Received from the Publisher
From the BLURB:
Willowdean Dickson (Dumplin', to her mum) has always been at home in her own skin. Her thoughts on having the ultimate bikini body? Really, the criteria is simple. Do you have a body? Put a swimsuit on it.
But life as Willlow knows it is about to change, and when this happens she suffers an unaccustomed, and unwelcome, attack of self-doubt. In an effort to take back her confidence, she enters into the local Miss Teen Blue Bonner beauty pageant.
With starry Texas nights, red candy suckers, Dolly Parton songs and a wildly unforgettable heroine – Dumplin' is guaranteed to steal your heart. And send you out to buy that bikini!
‘Dumplin'’ is the second stand-alone contemporary young adult novel from American rising star, Julie Murphy (whose 2014 debut was ‘Side Effects May Vary’)
“Eff Your Beauty Standards” was a hashtag coined by Tess Holliday back in 2013 – Tess being a body positive activist, feminist, all-round awesome lady, world's biggest plus-sized super model and this year she was on the cover of People magazine. Oh yeah, AND I’VE MET HER! But I mention her here because in reading ‘Dumplin'’ I was moved by this idea that Julie Murphy’s book is basically a YA-ode to “Eff Your Beauty Standards!” – and that’s goddamn awesome.
Because let me just say, that when we talk about ‘We Need Diverse Books’ probably one aspect of that grassroots movement that doesn’t get talked about more often is an acceptance of all different body types and physical diversity, and the promotion of positive body activism. I think Tess Holliday has been a great activist on this front, as has blogger Jes Baker (‘The Militant Baker’) and Australian author Robert Hoge who, if you haven’t yet - please watch his Australian Story and read his words on how important it is to embrace “ugly” in this beauty-obsessed world of ours (especially because the definitions of “beauty” are so narrow and restrictive).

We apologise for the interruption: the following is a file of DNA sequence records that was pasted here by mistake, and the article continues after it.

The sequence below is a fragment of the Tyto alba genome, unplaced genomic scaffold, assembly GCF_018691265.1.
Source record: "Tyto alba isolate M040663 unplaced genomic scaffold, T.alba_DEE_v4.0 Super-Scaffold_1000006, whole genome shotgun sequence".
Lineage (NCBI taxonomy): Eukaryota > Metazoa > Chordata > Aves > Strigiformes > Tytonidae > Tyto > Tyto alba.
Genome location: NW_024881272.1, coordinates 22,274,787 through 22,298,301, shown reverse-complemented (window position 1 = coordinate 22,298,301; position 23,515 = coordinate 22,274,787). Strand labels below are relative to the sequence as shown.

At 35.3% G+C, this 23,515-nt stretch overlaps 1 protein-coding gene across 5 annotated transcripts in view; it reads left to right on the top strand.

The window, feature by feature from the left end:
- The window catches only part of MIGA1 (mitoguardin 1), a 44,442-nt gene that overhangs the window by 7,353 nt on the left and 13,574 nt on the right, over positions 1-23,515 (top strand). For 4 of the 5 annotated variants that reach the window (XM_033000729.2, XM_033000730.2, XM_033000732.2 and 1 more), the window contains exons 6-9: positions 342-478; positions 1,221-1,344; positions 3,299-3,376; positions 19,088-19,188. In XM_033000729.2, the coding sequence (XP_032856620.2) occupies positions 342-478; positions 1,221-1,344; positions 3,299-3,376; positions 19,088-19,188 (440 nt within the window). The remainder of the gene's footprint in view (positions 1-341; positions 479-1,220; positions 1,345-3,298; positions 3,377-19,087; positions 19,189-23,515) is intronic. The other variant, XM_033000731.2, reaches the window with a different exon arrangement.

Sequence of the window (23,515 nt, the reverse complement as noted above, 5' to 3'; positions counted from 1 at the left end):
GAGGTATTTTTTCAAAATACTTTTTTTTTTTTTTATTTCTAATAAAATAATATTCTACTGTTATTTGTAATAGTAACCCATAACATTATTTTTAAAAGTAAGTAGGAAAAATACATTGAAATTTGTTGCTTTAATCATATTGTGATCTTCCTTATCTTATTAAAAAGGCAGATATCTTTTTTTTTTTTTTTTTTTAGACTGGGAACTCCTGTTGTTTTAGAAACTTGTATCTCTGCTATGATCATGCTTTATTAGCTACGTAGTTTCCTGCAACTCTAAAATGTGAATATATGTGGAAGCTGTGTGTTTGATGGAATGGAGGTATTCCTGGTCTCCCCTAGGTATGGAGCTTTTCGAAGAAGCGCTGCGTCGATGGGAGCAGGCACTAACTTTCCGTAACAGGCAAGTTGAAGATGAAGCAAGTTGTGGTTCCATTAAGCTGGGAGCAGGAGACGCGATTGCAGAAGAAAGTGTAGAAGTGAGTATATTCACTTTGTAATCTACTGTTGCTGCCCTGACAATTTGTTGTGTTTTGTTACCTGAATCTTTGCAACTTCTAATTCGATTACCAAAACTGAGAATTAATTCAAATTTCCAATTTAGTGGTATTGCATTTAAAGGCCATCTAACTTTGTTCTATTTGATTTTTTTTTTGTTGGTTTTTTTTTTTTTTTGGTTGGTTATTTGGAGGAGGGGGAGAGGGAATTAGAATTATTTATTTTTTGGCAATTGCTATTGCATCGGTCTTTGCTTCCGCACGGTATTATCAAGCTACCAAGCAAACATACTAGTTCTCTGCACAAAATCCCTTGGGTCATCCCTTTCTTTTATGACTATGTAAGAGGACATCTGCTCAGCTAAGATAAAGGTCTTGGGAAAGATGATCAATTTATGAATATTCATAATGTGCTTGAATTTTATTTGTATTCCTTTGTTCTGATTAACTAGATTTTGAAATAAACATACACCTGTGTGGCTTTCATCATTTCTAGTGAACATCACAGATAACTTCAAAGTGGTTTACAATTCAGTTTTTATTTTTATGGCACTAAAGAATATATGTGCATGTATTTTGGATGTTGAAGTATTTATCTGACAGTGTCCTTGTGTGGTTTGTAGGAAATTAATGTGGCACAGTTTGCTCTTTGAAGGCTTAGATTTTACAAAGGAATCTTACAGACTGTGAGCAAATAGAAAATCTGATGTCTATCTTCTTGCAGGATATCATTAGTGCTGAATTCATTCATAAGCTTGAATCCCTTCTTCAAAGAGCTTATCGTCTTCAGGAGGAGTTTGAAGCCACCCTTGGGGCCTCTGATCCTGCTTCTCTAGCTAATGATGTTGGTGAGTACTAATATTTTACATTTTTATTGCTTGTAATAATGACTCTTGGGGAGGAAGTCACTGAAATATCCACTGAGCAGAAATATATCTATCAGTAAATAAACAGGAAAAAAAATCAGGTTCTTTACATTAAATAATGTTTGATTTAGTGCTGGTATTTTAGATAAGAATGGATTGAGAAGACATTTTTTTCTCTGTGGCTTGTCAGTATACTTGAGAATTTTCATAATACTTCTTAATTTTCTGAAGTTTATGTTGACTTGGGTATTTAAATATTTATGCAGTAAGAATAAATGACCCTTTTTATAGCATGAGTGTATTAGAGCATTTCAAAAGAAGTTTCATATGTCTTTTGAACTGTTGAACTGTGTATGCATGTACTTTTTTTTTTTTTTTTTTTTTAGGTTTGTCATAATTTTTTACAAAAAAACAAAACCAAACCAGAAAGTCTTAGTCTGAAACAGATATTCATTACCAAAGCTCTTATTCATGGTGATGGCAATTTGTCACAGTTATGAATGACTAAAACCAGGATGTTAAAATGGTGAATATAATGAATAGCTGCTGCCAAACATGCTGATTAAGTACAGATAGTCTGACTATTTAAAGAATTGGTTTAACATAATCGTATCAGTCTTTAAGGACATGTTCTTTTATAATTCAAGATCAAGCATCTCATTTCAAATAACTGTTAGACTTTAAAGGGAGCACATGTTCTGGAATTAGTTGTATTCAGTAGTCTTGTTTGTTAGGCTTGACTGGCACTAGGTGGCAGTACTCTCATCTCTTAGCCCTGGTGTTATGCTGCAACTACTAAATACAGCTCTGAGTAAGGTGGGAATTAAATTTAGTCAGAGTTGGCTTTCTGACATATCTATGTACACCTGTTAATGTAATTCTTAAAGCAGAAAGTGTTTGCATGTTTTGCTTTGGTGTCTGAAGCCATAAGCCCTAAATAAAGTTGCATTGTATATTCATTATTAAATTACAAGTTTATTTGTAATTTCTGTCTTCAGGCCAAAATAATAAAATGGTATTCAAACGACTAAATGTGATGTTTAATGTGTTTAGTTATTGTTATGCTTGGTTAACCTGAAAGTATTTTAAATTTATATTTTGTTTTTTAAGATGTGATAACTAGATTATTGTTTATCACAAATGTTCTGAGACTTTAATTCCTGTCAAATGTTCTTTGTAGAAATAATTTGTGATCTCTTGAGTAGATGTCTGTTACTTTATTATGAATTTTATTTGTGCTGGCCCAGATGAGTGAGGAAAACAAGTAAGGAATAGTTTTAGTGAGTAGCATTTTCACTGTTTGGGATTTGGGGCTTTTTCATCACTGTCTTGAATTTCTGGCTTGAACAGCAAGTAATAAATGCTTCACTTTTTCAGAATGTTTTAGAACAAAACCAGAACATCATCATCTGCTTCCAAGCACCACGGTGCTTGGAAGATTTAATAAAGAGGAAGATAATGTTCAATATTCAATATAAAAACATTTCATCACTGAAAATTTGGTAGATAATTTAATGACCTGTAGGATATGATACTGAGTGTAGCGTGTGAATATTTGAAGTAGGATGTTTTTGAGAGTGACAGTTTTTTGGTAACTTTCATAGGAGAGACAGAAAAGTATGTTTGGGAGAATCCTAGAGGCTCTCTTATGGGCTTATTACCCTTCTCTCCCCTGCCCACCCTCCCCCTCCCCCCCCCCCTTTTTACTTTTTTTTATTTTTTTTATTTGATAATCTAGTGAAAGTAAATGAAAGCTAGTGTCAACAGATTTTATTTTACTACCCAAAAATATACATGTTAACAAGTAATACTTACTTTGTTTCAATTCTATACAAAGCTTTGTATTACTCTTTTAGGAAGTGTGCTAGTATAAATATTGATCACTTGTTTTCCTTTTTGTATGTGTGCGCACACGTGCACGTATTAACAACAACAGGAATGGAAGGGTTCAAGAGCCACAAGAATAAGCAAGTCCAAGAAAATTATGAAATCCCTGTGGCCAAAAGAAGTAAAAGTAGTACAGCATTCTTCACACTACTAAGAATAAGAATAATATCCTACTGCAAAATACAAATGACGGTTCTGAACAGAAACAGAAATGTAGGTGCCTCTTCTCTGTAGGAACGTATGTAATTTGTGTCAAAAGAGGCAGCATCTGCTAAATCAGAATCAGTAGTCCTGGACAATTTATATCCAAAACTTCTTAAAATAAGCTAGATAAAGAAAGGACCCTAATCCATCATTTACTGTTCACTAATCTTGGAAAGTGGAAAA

There has really been a body/beauty positivity movement growing bigger and bigger, even in the last five or so years. And this year we have Julie Murphy’s ‘Dumplin'’, which is just the most beautiful young adult crystallization of this message – “Eff Your Beauty Standards!” love who you are. And, honestly, I couldn’t think of a better book or author to gift this message to teen readers.
The book is about 16-year-old Willowdean Dickson who, when we meet her, is a big girl already brimming with body confidence. She says completely rad things like;
I say the pants are to blame. I don’t like to think of my hips as a nuisance, but more of an asset. I mean, if this were, like, 1642, my wide birthing hips would be worth many cows or something.
And also …
If living in my skin has taught me anything it's that if it's not your body, it's not yours to comment on.
… not to mention …
It's not that I don't like new people. It's just that, in general, I do not like new people.
Basically – she is an amazing individual and I don’t care that she’s fictional, because we are totally best friends.
And then Willowdean (‘Dumplin’ to her beauty pageant-obsessed mama) suddenly finds herself crushing hard on fellow Harpy’s Burgers & Dogs employee – and all-round dreamboat – Bo Larson … who starts to reciprocate the crush right back.
Suddenly Willowdean is thrust into a relationship with her dream guy, but far from being on cloud nine, she suddenly feels self-conscious. Her insecurity at being on Bo’s arm (and worrying that everybody is wondering what he sees in her), manifests in her sabotaging their relationship and her friendship with Ellen Dryver – her best friend in the whole world and the only person as obsessed with Dolly Parton as Willowdean is.
Running beneath Willowdean’s burgeoning insecurities is the memory of her aunt and surrogate parent, Lucy – who was obese and has died recently. While Willowdean is still mourning the loss and coming to terms with the emptiness in their home and her life, Willowdean’s mama throws herself into the Clover City Miss Teen Blue Bonnet Pageant … which gives Willowdean a brave idea to win back her confidence, and maybe win back the guy and her bestie too?
I loved this book. It’s smart and sassy, and Julie Murphy’s underlying message of loving yourself and embracing your own beauty standards is a great one, brilliantly communicated through the whip-quick character of Willowdean.
What I haven’t loved so much has been some of the mainstream reviews of the book, which are reductive and infuriating. Kirkus for example, summarised it thus; ‘a confident fat girl confronts new challenges to her self-esteem.’ And ended with; ‘In the end, it’s more liberating than oppressive, with bits of humor and a jubilant pageant takeover by beauty rebels to crown this unusual book about a fat character.’ Wow, Kirkus – way to miss the point and play into the fat-shaming by reducing an awesome, multi-layered teen like Willowdean to ‘a fat character’ … because, FYI – she’s more than her weight.
Thankfully though, those reviews that have missed the point are in the minority – and especially amongst teen readers, ‘Dumplin’’ is hitting a high-note – the word-of-mouth is insane, and overwhelmingly positive. Which just goes to show that the YA readership has been waiting a long time for someone as amazing as Willowdean, and an author as clever as Julie Murphy to introduce her to us.
This is a favourite of 2015 for me.